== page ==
Healthy lifestyle choices

Last reviewed on 26/06/2014 09:30

The link between lifestyle and health and wellbeing is often underestimated. As a nation, Scotland is inactive, unfit and increasingly overweight or obese. The effects of poor lifestyle choices are associated with disease, disability and poor mental health. Next to smoking, the most significant contributor to Scotland's poor health is an unhealthy diet.

Poor nutrition is associated with an increased risk of conditions such as coronary heart disease, some types of cancer, and type 2 diabetes. According to the British Heart Foundation, more than half of the adult UK population is overweight and a further one in four are classified as obese. It is estimated that 18 million working days are lost each year due to obesity.

Similarly, evidence shows that people who are physically active take less sickness absence leave. Regular physical activity has wider personal, social and environment benefits as well as having beneficial effects on some chronic diseases and disorders.

We know that the majority of people in Scotland do not meet the minimum recommended levels of physical activity, particularly women.

What you should do

  • Recognise that the workplace can have a positive influence on the choices and opportunities people make to improve lifestyle behaviours.
  • As far as healthy eating is concerned, the workplace can encourage employees to eat more healthily through a number of simple actions.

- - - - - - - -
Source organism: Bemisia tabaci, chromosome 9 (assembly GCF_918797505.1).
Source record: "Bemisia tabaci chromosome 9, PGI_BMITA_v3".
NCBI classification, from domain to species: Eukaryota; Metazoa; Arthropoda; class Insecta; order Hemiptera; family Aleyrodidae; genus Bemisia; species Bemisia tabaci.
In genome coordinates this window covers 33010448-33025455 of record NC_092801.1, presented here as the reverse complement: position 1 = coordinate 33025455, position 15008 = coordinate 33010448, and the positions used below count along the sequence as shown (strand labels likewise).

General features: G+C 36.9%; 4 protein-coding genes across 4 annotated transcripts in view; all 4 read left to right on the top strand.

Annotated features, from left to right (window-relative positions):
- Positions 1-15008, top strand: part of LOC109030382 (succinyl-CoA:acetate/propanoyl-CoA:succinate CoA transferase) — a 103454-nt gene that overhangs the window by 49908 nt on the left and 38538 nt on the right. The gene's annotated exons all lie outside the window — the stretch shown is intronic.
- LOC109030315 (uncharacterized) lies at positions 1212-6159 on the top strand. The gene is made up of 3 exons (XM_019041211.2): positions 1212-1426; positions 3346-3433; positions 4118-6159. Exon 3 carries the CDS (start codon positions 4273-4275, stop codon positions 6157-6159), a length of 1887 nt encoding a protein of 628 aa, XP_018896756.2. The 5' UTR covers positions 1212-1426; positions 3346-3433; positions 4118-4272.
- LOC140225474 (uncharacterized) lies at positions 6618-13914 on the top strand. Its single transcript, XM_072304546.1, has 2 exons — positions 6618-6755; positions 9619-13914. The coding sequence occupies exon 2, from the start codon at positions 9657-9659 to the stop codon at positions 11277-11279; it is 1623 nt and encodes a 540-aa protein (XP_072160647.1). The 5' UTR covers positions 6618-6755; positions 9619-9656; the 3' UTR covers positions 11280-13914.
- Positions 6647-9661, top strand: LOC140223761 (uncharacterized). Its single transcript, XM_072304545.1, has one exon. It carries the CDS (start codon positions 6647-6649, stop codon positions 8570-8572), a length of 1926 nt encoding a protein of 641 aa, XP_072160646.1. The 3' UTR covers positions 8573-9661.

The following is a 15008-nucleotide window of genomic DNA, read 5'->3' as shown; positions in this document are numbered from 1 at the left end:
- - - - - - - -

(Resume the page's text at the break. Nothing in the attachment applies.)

• Encourage staff to consider ways of cutting down on their carbon footprint, for example walking or cycling to work, which will also have a positive effect on their levels of physical activity.

Promoting Healthy Lifestyle Choices at work

  • Provide regular information to staff on the benefits of a healthy lifestyle - healthy recipes, information on local services such as local fitness classes and facilities, running/cycling or walking groups, weight maintenance groups, etc.
  • Provide staff with opportunities to become more active such as promoting use of stairs, lunchtime walking groups, incentives to use public transport, installing bike racks, etc.
  • Provide fridge and food storage facilities as well as clean food preparation and eating areas.
  • Provide healthy snacks, including fruit, at meetings.
  • Participate in national programmes, for example British Heart Foundation 'Think Fit! Eat Well!' - free resources are available to help employers introduce a workplace programme of this kind.​

Further information

Jog Scotland (external link) - can assist you in setting up a jogging group within your workplace

EatWell.gov.uk - contains lots of great advice and a community where you or your staff can ask questions around topics from healthy eating to physical activity

Active Scotland - can tell you some of the many opportunities in your area to get active

Cycling Scotland (external link) - can connect you to cycling skills and training courses among many things

Physical activity and Health Alliance (PAHA) - connects people and groups from a variety of sectors and professions with the shared goal of promoting physical activity across Scotland.

You can also call our Adviceline for free confidential advice, to request a workplace visit, or to register for our Award programme which recognises and accredits good practice.